34 The Queens Courier • june 27, 2013 for breaking news visit www.queenscourier.com Photo courtesy of NYC.gov The city recently released a new hurricane map that puts an additional 600,000 New Yorkers in evacuation zones. LEFT OUT SOME RESIDENTS SAY NEW EVACUATION MAPS DON’T ‘MAKE SENSE’ BY CRISTABELLE TUMOLA email@example.com New York City issued mandatory evacuations to droves of residents during Sandy. But the next time a storm hits, thousands more may be told to leave. The city has released an updated storm evacuation zone map that puts an additional 600,000 New Yorkers in evacuation areas and replaces Zones A, B and C with zones numbered one to six. An extra 26 New York City Housing Authority developments, four hospitals and nine nursing homes are also in evacuation zones. Last month, the city announced it would revise the zones based on its Hurricane Sandy After-Action report, which analyzed the city’s response to the storm. The new zones take into account storm surge, geography and access to bridges and roads. “The new zones incorporate the best-available data and will help the city to more effectively communicate to those most at risk depending on the characteristics of a particular storm,” said Deputy Mayor for Operations Cas Holloway. The old evacuation system was based on storm category. For instance, Zone A received a mandatory evacuation notice in the event of a Category 1 or higher storm, as happened during Sandy and 2011’s Hurricane Irene; while Zone B corresponded to Category 2 or higher storms. “We’ve moved away from that designation with the new zones” said an Office of Emergency Management spokesperson. If a major storm hits, the city will now consider several variables — including storm category, speed, size and direction — in evaluating which zones to evacuate, starting with Zone 1. One notable change on the new map involves Howard Beach. Most of the neighborhood, which sat in Zone B during Sandy, is now evacuation in Zone 1. During the storm, several parts of Howard Beach outside of Zone A saw significant flooding. Residents there felt they should have been included in mandatory pre-storm evacuations. But some Queens locations will no longer be evacuated first. Mia Famiglia, an Italian restaurant at 44-29 9th Street in Long Island City, sits only a few blocks from the water. It was in Zone A during Sandy, but is now in Zone 2. The restaurant was inundated with seven feet of water during Sandy, incurring heavy damages. Owner Lawrence Vecchio was not happy to hear his business will not be among the first to be evacuated during a major storm. “It doesn’t make sense to me,” he said. “We are literally across the street from the water. Do we have to be in the water?” Residents can visit www.maps.nyc. gov/hurricane or call 3-1-1 to find out if their homes or businesses fall within the boundaries of a new hurricane evacuation zones. THE COURIER/Photo by Melissa Chan The Bayside Village Business Improvement District, alongside elected officials, honored its sponsors. ‘BID’ness looking up BY MELISA CHAN firstname.lastname@example.org The state of Bayside Village is looking up thanks to initiatives over the year that boosted foot traffic along the neighborhood’s busiest commercial corridor. More shoppers and prospective businesses visited Bell Boulevard this year, Bayside Village Business Improvement District (BID) officials said at their annual meeting. The BID’s “Roll Up the Gates” open house event drew in space renters, said BID Executive Director Lyle Sclair. And efforts like “Thursday Nights Out,” which encouraged businesses to stay open later, attracted late night customers. “The success of Bell Boulevard is very personal to me. Things have been getting better,” said Assemblymember Ed Braunstein, who added that restaurants are becoming more crowded on the weekend. “That’s how things should be,” he said. With nearly $166,000 in the proposed budget next year, the BID plans to redesign its website to be more mobile-friendly and add a live Twitter feed and event calendar to its front page. Officials are also looking forward to an expanded graffiti removal project in July and its end-of-summer bash on September 29, when the city will shut down Bell Boulevard to traffic in order to showcase shops. There will be cooking demonstrations, eating contests, fashion shows and giveaways at the free “Weekend Walk” festival, Sclair said. The BID — which has a new office at 213- 33 39th Avenue — welcomed new Class A landlord Martin Pollack to its board of reelected general members. An executive board election is expected in about two weeks, Sclair said. The results of last year’s heated BID election, the only contested one in the city, were not finalized for more than a week due to a controversy involving a mix-up of two proxy votes. HUSBAND & WIFE DEVELOPERS PLEAD GUILTY Huangs must repay $4.8M BY MELISA CHAN email@example.com Two notorious Queens developers pleaded guilty last week to flouting a court order and illegally selling condo units, the attorney general said. Tommy and Alice Huang were permanently barred from selling co-ops and condos in the state after they cheated Flushing home buyers in 1999. But on June 19, the Huangs admitted to fraudulently selling 33 units in Elmhurst at the Broadway Tower Condominium. “This egregious and unscrupulous greed on the part of the Huangs and their blatant disregard for the law and the safety of others must stop,” said Attorney General Eric Schneiderman. The controversial builders have been a “scourge” in the borough for more than 20 years, lawmakers said. Their “misconduct” in Queens includes illegal and unsafe construction, environmental crimes and building code violations, Schneiderman said. Tommy Huang was sentenced to five years’ probation in 1999 for damaging the landmarked interior of RKO Keith’s Theater in Flushing. He was also denied a variance by Community Board 11 last November to complete the construction of four single-family homes in Bayside. “Frankly, today’s announcement has been a long time coming and is long overdue,” said State Senator Tony Avella, who called Huang the “poster child” for unscrupulous developers. Tommy Huang, 59, and Alice Huang, 60, pleaded guilty to securities fraud felonies. The pair must return $4.8 million in illegal profits and penalties to the state and surrender their holdings at the Broadway Tower Condominium, the attorney general said. They can face up to four years in prison if the debts are not repaid, officials said. Tommy Huang will be barred from New York construction and real estate industries for at least five years. Both husband and wife remain permanently banned from selling securities in the state. Their son, Henry Huang, is also prohibited. Schneiderman said he helped his parents circumvent their court order and then covered up their crimes by filing false documents with authorities.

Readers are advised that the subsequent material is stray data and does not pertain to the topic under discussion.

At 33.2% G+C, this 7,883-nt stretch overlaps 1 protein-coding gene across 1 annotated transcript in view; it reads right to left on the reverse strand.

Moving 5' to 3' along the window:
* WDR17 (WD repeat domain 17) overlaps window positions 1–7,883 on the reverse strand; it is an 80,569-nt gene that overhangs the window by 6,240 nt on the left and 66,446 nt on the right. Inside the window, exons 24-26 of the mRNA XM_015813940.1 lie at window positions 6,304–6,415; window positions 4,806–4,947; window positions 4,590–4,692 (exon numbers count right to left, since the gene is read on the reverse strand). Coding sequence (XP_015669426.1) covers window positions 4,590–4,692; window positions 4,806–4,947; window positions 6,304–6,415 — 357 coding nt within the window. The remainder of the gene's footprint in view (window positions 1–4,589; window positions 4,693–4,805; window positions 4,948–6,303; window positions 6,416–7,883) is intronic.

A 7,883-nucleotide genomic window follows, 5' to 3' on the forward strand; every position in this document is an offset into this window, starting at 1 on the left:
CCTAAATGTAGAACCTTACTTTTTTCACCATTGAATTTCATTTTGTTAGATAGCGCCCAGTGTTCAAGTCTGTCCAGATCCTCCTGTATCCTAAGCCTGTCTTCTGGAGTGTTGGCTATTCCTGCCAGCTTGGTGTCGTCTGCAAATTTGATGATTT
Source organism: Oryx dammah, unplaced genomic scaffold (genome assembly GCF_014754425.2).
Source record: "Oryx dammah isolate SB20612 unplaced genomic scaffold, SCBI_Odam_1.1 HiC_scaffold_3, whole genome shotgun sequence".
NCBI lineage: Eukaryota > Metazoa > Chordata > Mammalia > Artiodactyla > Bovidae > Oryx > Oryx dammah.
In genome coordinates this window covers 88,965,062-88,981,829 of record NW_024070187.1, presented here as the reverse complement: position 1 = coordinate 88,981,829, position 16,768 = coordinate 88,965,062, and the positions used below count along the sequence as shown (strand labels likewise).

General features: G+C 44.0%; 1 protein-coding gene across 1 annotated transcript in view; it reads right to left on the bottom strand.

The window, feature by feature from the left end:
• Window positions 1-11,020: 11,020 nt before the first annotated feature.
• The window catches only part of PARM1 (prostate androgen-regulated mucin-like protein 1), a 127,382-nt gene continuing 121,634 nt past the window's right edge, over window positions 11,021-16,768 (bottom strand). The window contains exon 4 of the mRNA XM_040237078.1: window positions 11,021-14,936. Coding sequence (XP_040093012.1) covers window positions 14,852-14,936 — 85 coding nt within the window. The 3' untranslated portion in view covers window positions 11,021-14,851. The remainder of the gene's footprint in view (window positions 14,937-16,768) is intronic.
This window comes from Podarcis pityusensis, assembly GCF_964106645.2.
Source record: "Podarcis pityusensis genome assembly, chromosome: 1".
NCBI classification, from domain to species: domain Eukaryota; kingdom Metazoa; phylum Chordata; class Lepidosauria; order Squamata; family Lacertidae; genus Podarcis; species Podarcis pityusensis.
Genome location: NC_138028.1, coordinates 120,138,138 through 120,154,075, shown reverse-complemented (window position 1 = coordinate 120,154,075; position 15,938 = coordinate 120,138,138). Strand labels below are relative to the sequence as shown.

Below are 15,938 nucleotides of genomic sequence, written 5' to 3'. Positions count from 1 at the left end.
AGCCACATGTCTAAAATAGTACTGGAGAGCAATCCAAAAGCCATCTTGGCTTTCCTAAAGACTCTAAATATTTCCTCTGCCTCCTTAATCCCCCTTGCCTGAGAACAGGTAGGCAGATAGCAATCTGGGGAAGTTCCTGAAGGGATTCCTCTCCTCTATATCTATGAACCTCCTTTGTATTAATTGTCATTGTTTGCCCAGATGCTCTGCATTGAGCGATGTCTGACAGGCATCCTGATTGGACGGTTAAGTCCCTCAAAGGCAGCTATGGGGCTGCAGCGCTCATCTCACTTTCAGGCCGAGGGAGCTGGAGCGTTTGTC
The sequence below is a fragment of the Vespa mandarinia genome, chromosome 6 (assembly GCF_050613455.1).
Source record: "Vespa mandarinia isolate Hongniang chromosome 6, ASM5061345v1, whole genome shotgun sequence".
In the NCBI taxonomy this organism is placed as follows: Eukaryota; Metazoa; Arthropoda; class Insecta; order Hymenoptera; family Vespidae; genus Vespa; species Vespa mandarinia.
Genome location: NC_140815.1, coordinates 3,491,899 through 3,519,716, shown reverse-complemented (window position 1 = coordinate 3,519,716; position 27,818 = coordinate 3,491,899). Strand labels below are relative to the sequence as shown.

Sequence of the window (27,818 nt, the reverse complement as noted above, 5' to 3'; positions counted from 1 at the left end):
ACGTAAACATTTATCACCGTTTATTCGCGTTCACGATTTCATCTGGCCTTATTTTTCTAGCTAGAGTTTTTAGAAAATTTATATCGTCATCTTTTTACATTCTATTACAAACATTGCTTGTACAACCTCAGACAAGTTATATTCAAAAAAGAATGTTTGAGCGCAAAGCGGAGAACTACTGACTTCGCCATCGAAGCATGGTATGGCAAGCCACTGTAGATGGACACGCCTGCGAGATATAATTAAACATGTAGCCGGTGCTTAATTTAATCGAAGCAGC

To see the actual publication please follow the link above